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    I'm not sure of the logic used to get those points so I can't really confirm or deny... I am thinking perhaps you could find where the two parabolas would intercept.

    • one year ago
  17. LogicalApple Group Title
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    I based my calculations on these points. I had enough points to generate parabolas. One parabola was x = (2 - sqrt 2)y^2 - 1 This would he the parabola on the far left side. Since I'm only interested in a portion of it (namely from when x = -1 to when x = -sqrt (2) / 2) I could integrate y = sqrt( (1 + x) / (2 - sqrt (2)) from -1 to -sqrt (2)/2 Multiply this result by 4 and that would take care of the 4 triangular regions (I only drew two of them in the figure). For the parabola hanging overhead from x = -sqrt(2)/2 to sqrt(2)/2 I calculated y = (sqrt 2 - 2)x^2 + 1. Integrate this from -sqrt(2)/2 to sqrt(2)/2 and multiply the result by 2. This takes care of the remainder of the region I think. My end result was ( 8 sqrt(2) - 2)/3 But I have no way of verifying this

    • one year ago
  18. LogicalApple Group Title
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    be the*

    • one year ago
  19. LogicalApple Group Title
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    The boundary of this figure is equally as far from the center as it is from the perimeter of the square. So along the horizontal axis, the point (-1, 0) is as far from (0, 0) as it is from (-2, 0). I suppose I could have used (0, 1) as another point.... Instead I determined the point of the corner of the boundary as half of the diagonal of a square of hypotenuse 4 (2^2 + 2^2).

    • one year ago
  20. LogicalApple Group Title
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    Wait now that I think about it..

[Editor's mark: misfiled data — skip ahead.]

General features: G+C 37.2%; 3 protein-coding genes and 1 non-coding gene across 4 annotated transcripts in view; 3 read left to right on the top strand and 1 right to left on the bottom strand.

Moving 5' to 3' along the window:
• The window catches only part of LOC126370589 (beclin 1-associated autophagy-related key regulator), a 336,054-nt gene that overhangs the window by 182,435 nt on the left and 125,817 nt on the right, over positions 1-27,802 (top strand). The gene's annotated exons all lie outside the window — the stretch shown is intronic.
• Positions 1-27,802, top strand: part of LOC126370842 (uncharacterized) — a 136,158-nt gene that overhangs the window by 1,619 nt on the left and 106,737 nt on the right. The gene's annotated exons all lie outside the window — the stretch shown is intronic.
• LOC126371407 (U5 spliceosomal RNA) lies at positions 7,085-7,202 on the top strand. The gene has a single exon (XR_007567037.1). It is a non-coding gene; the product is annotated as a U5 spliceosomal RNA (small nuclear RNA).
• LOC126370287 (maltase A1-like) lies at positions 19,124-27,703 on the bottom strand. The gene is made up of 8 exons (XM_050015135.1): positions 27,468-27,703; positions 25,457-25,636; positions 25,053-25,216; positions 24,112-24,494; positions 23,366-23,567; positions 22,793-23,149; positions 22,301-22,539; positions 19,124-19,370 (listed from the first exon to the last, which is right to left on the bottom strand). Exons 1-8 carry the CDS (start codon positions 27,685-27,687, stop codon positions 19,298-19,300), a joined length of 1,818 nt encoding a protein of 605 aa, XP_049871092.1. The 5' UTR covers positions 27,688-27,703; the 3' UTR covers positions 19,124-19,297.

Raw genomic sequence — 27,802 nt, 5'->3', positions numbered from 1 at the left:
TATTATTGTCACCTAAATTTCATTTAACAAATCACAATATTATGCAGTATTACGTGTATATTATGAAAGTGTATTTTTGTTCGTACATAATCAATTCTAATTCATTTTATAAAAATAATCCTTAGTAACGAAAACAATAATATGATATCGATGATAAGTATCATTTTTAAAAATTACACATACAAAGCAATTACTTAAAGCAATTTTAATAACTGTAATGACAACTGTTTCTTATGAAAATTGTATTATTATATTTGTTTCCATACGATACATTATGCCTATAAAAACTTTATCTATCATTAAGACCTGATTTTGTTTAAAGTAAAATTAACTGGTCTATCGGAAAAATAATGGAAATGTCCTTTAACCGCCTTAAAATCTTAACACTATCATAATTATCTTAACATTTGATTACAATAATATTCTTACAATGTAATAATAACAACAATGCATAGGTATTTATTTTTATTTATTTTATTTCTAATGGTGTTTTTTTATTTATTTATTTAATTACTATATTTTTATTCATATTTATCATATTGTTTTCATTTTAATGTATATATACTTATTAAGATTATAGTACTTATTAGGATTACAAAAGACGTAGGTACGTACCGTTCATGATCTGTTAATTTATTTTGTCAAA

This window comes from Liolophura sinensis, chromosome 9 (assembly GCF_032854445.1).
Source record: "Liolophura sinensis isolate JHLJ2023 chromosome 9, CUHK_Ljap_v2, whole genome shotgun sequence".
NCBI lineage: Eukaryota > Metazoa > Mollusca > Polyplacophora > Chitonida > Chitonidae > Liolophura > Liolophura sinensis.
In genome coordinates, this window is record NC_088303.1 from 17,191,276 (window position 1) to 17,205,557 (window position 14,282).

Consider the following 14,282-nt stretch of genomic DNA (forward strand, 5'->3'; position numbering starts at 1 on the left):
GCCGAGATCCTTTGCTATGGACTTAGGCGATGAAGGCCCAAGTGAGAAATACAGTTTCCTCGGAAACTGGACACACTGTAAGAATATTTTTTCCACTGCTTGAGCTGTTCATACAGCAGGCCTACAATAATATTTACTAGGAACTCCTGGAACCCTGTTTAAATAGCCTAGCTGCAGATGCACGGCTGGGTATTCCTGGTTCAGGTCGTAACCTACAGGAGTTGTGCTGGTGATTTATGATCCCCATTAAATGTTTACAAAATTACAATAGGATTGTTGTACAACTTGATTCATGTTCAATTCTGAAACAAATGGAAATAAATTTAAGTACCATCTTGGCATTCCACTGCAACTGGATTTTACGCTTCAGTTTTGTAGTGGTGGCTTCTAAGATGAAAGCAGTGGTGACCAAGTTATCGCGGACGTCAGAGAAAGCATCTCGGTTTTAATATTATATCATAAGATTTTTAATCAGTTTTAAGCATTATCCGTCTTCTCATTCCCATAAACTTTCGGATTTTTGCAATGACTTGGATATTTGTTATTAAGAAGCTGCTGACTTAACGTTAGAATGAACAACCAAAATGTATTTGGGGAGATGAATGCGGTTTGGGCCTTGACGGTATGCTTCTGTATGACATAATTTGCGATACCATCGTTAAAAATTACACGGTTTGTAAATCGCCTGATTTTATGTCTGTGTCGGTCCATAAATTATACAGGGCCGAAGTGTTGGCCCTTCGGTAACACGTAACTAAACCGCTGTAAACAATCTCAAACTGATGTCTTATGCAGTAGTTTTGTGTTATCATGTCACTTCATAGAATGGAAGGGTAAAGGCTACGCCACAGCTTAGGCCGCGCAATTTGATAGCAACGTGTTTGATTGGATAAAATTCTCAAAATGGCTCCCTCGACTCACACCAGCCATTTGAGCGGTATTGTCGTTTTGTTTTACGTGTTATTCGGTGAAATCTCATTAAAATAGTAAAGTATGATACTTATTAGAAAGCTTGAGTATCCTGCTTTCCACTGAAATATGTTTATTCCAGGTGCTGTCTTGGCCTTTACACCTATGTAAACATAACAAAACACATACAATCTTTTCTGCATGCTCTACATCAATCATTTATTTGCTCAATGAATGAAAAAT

• one year ago
  21. LogicalApple Group Title
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    Those numbers should be cut in half

    • one year ago
  22. wio Group Title
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    |dw:1356849810908:dw| I know it's not a circle but think of it this way.

    • one year ago
  23. LogicalApple Group Title
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    You're absolutely right. Back to the drawing board for me.

    • one year ago
  24. wio Group Title
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    |dw:1356849937491:dw|

    • one year ago
  25. wio Group Title
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    |dw:1356850006505:dw|

    • one year ago
  26. wio Group Title
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    In this case, it was just finding the right algebra.... lol

    • one year ago
  27. wio Group Title
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    \[ \sqrt{x^2 + x^2} + x = \sqrt{1^2+1^2} = \sqrt{2} \]

    • one year ago
  28. LogicalApple Group Title
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    Right, sqrt(2) . Hm.

    • one year ago
  29. wio Group Title
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    Yeah, well, just solve for \(x\)...

    • one year ago
  30. wio Group Title
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    \[ \sqrt{x^2+x^2}+x = \sqrt{2x^2}+x = \sqrt{2} \cdot x+x \]Thus \[ (1+\sqrt{2})x = \sqrt{2} \]@LogicalApple Make sense... convinced? Don't assume I'm a master, either. Look at what I did to check for mistakes.

    • one year ago
  31. wio Group Title
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    @LogicalApple Hmm?

    • one year ago
  32. LogicalApple Group Title
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    I'm still trying to figure out why x + y = sqrt(1^2 +1^2) instead of x + y = sqrt(2^2 + 2^2)?

    • one year ago
  33. wio Group Title
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    More stuff:\[ (\sqrt{2}+1)x = \sqrt{2} \\ (\sqrt{2}-1)(\sqrt{2}+1)x=(\sqrt{2}-1)\sqrt{2} \\ (2-1)x = 2-\sqrt{2} \\ x = 2-\sqrt{2} \]

    • one year ago
  34. wio Group Title
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    Because the total length is 2, but we're only doing halfway... which is 1.

    • one year ago
  35. LogicalApple Group Title
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    Yeah scratch that

    • one year ago